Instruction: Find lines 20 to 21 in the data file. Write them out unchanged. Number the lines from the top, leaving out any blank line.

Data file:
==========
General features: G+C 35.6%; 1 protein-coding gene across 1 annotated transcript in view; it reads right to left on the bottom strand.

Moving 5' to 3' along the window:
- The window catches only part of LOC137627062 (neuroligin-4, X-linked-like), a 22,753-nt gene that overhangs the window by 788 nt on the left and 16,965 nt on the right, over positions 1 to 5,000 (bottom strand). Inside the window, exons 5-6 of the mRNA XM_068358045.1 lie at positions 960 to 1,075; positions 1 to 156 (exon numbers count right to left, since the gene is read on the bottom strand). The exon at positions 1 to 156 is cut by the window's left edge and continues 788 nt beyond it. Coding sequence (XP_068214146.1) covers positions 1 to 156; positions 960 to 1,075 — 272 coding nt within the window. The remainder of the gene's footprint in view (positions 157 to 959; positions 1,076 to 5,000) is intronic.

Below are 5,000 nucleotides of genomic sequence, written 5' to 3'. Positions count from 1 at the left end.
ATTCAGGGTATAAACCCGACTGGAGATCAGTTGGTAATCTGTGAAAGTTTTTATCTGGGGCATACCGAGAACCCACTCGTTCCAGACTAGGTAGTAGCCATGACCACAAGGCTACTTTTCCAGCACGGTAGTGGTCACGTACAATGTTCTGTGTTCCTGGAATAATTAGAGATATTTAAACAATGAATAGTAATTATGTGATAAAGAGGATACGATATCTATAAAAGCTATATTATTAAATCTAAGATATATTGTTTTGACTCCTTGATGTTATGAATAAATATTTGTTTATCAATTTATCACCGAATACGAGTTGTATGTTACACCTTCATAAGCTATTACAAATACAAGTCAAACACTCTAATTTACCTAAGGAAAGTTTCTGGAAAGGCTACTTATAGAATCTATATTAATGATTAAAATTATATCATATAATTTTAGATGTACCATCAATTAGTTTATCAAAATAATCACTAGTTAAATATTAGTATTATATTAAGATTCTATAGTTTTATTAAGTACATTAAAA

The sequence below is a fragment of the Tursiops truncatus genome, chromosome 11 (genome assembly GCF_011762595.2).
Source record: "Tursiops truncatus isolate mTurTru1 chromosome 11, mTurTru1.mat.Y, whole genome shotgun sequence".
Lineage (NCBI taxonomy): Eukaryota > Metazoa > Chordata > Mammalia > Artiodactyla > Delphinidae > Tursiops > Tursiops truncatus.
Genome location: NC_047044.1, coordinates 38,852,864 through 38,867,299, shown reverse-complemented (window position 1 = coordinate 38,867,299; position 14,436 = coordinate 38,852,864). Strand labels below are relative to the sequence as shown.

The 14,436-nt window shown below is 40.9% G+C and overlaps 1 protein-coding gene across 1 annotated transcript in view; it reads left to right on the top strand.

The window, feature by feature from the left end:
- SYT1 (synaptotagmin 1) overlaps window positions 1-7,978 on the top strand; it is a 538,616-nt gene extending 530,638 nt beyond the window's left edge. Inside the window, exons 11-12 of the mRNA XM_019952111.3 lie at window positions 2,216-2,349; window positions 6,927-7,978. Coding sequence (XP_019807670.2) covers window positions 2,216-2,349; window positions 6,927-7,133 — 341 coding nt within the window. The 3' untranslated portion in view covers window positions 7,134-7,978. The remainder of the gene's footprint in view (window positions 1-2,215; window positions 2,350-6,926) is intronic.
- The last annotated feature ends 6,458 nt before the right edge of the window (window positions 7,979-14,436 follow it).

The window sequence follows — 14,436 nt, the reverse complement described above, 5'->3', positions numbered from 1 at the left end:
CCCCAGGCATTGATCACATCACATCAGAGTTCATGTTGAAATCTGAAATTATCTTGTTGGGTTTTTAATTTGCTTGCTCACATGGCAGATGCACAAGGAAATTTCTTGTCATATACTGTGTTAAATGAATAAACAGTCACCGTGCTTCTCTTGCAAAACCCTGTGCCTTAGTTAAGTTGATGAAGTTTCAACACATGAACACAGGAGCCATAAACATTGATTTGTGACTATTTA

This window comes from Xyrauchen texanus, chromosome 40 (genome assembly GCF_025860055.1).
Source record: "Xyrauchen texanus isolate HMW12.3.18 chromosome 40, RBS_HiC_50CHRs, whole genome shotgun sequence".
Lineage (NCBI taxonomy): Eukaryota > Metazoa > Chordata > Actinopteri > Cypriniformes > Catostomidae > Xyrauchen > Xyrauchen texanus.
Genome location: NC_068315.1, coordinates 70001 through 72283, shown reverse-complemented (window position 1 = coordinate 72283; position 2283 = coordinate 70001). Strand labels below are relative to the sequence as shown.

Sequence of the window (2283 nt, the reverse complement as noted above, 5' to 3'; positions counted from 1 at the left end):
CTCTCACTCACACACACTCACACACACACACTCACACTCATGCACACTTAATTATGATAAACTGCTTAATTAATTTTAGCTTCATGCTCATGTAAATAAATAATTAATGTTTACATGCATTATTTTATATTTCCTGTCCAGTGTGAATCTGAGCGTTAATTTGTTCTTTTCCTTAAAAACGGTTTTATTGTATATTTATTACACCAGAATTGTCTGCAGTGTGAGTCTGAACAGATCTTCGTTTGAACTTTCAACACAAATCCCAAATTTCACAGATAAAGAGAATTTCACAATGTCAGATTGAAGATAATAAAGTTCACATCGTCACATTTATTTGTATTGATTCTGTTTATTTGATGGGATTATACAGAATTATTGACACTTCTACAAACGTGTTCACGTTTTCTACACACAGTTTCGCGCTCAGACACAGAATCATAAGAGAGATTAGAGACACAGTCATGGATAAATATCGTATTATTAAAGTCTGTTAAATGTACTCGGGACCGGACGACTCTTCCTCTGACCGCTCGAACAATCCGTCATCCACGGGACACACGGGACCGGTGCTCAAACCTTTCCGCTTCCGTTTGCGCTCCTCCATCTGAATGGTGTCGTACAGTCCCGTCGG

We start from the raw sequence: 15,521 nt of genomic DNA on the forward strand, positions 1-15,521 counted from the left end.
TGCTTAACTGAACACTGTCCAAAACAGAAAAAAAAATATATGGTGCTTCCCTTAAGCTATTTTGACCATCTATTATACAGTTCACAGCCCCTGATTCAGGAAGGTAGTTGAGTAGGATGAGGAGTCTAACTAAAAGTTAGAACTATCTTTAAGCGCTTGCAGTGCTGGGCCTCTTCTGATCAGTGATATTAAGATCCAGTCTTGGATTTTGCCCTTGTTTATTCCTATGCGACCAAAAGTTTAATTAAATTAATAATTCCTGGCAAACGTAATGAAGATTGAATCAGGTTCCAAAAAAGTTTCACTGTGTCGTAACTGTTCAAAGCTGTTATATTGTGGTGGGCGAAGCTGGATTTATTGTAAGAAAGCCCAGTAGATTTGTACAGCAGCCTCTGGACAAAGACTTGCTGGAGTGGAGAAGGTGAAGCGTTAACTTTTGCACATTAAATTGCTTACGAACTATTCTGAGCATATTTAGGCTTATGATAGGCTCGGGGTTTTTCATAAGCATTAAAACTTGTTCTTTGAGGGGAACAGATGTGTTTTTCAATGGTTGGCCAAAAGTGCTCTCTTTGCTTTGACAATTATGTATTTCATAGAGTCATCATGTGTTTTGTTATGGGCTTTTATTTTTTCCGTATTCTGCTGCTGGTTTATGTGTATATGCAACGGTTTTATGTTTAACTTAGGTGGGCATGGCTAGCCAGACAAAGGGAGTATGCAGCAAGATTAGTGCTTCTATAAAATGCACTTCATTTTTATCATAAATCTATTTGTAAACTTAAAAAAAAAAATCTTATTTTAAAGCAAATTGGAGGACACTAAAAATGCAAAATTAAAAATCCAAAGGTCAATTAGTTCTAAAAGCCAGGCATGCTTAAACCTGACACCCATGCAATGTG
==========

Sequence of the window (2283 nt, the reverse complement as noted above, 5' to 3'; positions counted from 1 at the left end):
CTCTCACTCACACACACTCACACACACACACTCACACTCATGCACACTTAATTATGATAAACTGCTTAATTAATTTTAGCTTCATGCTCATGTAAATAAATAATTAATGTTTACATGCATTATTTTATATTTCCTGTCCAGTGTGAATCTGAGCGTTAATTTGTTCTTTTCCTTAAAAACGGTTTTATTGTATATTTATTACACCAGAATTGTCTGCAGTGTGAGTCTGAACAGATCTTCGTTTGAACTTTCAACACAAATCCCAAATTTCACAGATAAAGAGAATTTCACAATGTCAGATTGAAGATAATAAAGTTCACATCGTCACATTTATTTGTATTGATTCTGTTTATTTGATGGGATTATACAGAATTATTGACACTTCTACAAACGTGTTCACGTTTTCTACACACAGTTTCGCGCTCAGACACAGAATCATAAGAGAGATTAGAGACACAGTCATGGATAAATATCGTATTATTAAAGTCTGTTAAATGTACTCGGGACCGGACGACTCTTCCTCTGACCGCTCGAACAATCCGTCATCCACGGGACACACGGGACCGGTGCTCAAACCTTTCCGCTTCCGTTTGCGCTCCTCCATCTGAATGGTGTCGTACAGTCCCGTCGG